The Oklahoma City Thunder returned home from the NBA Finals in Miami, Fla., about the same time one of its biggest fans returned home from the hospital.
His beloved basketball team was eliminated, but Bricktown shooting victim Norman Richards II appears to have won his fight to stay alive.
“Glad to be going home,” the 22-year-old said while waiting Friday to be discharged from Jim Thorpe Rehabilitation Hospital. “Sometimes I think about it like, ‘Why me?', but then everybody including my mom was like, ‘Stuff happens for a reason.' They say I'm a testimonial, I guess you would say.”
It was after dark on May 21, when Richards and his best friend, Xavier Rivers, headed to their car in Bricktown after leaving a watch party in Thunder Alley outside Chesapeake Energy Arena.
The two had just witnessed another triumph in the Oklahoma City Thunder's storied 2012 playoff run — a 16-point routing of the Los Angeles Lakers — and were eager to beat traffic.
Richards, who lives with his father and grandfather in Del City, does not remember being targeted by the shooter, but he recognizes now he must have felt something. When the bullet, fired by a stranger with a .22-caliber pistol, barreled into Richards, it came through the middle of his back because he was already running away.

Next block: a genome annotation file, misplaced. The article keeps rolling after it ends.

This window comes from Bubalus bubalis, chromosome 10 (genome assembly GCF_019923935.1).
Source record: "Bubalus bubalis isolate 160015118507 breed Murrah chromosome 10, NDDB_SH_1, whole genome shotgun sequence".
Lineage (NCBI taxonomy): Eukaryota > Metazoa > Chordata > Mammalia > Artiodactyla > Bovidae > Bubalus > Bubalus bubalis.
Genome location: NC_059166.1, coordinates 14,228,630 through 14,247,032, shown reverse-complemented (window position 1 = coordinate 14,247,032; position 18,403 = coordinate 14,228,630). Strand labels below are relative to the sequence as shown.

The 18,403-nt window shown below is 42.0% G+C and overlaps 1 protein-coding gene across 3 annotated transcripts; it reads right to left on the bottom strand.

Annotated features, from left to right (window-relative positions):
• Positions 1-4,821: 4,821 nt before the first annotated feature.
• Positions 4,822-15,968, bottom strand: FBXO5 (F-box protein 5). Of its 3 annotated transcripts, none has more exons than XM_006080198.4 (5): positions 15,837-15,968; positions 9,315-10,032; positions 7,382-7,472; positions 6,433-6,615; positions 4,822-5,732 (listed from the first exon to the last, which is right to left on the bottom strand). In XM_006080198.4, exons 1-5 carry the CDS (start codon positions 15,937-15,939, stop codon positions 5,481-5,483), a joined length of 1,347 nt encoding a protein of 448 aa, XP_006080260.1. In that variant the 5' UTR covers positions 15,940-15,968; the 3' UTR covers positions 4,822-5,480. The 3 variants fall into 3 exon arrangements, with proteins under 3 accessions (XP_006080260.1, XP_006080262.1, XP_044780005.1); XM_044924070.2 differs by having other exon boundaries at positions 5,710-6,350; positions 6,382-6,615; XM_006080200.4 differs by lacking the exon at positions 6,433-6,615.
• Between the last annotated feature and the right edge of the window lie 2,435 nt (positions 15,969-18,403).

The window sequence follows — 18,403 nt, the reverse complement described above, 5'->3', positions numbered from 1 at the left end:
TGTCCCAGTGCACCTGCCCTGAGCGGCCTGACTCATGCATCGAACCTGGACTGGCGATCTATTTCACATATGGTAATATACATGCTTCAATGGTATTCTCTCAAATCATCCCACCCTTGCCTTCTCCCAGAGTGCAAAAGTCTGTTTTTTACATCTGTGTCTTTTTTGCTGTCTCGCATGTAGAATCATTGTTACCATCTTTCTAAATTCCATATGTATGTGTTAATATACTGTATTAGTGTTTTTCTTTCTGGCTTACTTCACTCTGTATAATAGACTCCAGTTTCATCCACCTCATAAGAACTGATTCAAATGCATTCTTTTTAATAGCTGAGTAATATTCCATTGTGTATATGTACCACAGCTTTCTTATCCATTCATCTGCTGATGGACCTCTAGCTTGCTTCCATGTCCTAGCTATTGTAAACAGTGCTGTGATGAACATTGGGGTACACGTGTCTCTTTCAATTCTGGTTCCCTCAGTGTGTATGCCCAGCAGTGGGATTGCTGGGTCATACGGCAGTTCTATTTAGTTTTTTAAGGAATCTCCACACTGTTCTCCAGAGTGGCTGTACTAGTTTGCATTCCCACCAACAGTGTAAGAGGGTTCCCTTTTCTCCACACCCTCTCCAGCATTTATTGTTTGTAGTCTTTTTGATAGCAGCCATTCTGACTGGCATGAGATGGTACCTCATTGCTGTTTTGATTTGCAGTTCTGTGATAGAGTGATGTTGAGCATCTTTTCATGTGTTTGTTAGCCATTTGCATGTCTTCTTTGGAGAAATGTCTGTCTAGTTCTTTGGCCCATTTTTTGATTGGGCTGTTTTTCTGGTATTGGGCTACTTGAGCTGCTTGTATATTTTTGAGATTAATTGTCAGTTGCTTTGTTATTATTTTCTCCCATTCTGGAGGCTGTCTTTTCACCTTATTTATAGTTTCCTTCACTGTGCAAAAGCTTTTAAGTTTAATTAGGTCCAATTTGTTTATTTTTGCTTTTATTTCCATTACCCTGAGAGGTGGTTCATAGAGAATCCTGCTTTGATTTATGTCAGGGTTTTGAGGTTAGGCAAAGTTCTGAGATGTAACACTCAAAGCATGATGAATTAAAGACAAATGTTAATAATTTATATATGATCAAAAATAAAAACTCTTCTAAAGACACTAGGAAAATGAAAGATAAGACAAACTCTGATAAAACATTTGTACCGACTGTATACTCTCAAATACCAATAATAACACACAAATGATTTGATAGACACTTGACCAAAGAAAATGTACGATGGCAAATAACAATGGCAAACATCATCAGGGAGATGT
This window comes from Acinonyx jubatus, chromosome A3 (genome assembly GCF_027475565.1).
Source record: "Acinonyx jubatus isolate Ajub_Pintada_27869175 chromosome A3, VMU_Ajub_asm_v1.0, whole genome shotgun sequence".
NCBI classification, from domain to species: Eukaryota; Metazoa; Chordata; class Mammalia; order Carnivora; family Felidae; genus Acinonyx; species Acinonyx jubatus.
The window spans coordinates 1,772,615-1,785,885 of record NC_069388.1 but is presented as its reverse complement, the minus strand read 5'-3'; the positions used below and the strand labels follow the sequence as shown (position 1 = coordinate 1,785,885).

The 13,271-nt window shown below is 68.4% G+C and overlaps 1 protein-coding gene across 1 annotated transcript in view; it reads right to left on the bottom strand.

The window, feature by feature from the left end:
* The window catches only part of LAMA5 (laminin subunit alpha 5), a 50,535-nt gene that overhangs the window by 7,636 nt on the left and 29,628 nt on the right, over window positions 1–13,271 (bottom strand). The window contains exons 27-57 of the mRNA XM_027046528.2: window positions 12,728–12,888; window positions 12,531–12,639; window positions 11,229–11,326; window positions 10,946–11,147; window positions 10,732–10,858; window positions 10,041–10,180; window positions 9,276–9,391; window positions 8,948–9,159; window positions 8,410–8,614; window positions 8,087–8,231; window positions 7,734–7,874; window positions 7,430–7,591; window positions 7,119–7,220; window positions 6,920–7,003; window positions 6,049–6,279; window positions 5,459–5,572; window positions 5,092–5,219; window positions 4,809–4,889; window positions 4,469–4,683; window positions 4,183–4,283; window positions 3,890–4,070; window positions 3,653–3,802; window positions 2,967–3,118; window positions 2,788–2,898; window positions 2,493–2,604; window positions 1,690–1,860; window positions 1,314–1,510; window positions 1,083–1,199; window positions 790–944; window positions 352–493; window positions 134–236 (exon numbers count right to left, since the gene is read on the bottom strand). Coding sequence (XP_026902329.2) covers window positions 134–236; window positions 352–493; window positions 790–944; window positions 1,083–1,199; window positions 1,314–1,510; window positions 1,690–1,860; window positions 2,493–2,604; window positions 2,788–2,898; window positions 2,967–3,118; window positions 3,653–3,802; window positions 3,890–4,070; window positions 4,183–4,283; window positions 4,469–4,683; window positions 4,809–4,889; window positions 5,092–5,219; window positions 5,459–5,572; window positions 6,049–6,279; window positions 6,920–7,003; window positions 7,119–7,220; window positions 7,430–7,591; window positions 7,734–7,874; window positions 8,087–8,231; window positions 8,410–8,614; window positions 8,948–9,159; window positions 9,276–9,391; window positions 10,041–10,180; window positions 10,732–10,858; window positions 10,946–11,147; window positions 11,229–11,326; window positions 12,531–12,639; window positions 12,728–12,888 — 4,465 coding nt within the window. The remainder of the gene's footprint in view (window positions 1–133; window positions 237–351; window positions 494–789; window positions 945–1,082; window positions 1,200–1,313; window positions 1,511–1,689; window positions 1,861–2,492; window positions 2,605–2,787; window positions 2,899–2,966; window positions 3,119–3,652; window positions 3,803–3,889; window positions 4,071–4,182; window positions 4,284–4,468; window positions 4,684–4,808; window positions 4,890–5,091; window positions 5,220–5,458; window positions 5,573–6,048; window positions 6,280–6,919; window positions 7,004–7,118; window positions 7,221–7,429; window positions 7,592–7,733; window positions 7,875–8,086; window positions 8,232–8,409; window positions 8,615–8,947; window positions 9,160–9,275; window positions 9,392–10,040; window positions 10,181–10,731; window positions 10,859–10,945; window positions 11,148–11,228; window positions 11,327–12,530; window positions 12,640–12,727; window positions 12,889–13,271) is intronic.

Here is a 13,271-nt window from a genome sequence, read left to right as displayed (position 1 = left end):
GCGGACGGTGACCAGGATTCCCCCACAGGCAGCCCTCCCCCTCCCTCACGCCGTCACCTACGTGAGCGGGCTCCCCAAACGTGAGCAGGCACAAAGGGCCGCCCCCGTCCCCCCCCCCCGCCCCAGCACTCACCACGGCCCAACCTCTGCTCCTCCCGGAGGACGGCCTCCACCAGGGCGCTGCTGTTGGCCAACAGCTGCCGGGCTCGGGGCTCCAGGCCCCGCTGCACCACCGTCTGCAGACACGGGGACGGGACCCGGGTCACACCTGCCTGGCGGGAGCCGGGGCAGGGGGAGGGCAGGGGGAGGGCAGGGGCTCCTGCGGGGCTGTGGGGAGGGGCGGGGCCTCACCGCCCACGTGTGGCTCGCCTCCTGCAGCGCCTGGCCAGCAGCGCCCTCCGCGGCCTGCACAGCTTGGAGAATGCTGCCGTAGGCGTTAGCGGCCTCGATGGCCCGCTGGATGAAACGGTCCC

“My friend was like, ‘They look like they're getting into some trouble.' That's when he looked to the right, and they started shooting,” he said Friday. “I remember looking down there, but after that I don't remember nothing else.”
Eight people were shot, including six teenagers, and all of them apparently at random. Most escaped serious injury, but Richards' bullet ricocheted around his rib cage and punctured several organs, including his heart twice.
Avery Myers, 16, of Oklahoma City, remains in custody at the Oklahoma County jail, charged with eight felony counts of shooting with intent to kill. Police say the dispute started days earlier and had nothing to do with the game or the watch party.
The Thunder Alley watch parties, nevertheless, have been a thing of the past ever since.
“I got a sense of it when I left the house — nothing felt right the whole time I was down there,” Richards said of that night. “Then as we were walking to the car, you could just sense it in the air.”
He remembers coming to on Reno Avenue and jumping to his feet, as though he had tripped, only to crash back to the concrete a couple steps later. That's when he knew he had been shot, he said.
“I pretty much knew as soon as it happened,” he said. “Xavier ran over to me and said, ‘Get up.' I said, ‘No, I'm shot.'”
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